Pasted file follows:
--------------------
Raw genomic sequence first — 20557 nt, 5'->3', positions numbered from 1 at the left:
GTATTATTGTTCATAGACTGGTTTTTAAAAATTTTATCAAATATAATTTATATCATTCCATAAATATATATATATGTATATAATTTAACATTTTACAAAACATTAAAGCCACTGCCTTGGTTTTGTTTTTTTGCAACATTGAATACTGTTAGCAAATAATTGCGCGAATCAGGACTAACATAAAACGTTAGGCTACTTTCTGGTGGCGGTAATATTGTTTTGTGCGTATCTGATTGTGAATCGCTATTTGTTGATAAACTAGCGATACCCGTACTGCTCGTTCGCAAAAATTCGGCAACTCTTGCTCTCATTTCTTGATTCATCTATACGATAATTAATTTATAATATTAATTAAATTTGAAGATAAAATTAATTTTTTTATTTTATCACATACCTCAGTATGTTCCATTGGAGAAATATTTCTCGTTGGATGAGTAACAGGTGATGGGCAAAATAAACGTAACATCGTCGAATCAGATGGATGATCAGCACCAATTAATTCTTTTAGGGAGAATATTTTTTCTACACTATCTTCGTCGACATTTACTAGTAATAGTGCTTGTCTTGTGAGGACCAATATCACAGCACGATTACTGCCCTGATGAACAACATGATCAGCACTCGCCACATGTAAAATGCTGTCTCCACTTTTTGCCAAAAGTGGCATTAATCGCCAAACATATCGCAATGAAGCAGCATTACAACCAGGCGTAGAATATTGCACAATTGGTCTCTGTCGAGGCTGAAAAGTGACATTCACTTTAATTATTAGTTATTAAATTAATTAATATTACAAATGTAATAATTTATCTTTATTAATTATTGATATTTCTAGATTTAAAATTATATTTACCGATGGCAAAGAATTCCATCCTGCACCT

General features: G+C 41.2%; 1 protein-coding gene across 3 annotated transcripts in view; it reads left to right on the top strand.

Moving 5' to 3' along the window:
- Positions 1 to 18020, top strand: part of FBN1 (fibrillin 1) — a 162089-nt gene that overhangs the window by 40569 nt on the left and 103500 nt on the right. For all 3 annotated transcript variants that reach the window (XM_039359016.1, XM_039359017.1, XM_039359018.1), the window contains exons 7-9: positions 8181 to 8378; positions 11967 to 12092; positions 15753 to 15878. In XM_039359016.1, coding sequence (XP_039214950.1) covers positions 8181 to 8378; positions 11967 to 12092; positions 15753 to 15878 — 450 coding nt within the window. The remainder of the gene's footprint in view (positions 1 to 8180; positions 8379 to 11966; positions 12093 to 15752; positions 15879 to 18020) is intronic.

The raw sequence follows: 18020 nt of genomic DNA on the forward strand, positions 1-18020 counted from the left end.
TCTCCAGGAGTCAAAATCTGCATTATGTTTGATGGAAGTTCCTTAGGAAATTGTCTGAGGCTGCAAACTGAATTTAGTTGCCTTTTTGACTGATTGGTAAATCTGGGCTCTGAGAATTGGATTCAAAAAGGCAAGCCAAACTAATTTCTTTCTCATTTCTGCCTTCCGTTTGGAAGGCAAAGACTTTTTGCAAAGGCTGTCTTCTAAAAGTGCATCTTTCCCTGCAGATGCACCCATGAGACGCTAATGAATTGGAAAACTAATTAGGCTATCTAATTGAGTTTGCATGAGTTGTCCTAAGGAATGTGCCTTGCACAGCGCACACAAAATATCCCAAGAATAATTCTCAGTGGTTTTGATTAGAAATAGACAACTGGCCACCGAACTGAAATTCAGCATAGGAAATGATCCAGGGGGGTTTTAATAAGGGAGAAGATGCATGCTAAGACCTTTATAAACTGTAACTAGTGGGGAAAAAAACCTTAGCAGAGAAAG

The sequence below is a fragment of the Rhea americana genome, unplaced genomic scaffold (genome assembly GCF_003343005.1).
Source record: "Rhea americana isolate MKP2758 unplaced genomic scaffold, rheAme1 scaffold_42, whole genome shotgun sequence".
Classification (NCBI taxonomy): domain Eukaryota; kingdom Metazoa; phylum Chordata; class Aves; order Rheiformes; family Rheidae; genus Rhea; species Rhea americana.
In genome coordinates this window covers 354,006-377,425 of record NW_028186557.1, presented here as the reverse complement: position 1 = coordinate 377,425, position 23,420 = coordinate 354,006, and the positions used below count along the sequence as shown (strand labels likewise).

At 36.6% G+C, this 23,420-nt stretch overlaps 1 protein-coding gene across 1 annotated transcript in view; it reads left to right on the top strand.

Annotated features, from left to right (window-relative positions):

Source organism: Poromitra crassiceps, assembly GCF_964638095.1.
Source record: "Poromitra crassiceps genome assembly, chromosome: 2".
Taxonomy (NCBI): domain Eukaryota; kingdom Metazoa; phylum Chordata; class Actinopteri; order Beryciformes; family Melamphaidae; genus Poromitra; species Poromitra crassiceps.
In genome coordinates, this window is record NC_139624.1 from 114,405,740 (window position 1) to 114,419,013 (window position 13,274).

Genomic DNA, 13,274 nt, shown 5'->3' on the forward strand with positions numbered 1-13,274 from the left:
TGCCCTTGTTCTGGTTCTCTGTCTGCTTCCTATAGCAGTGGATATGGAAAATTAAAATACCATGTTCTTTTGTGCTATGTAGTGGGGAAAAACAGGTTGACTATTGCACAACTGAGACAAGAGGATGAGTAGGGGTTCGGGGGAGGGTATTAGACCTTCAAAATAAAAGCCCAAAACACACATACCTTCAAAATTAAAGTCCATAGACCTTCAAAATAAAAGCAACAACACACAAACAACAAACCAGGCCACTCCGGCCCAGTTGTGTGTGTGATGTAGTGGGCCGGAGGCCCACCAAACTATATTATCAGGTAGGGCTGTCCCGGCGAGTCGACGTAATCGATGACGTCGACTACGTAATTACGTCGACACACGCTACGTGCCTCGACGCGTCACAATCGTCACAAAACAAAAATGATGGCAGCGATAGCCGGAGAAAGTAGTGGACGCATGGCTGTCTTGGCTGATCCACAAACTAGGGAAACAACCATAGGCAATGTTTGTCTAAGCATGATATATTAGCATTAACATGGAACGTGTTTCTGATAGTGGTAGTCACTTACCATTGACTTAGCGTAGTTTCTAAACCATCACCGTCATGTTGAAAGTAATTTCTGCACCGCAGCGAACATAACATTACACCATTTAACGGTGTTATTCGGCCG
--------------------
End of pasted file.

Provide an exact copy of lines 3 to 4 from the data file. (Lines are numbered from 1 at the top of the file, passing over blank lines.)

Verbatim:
General features: G+C 41.2%; 1 protein-coding gene across 3 annotated transcripts in view; it reads left to right on the top strand.

Moving 5' to 3' along the window: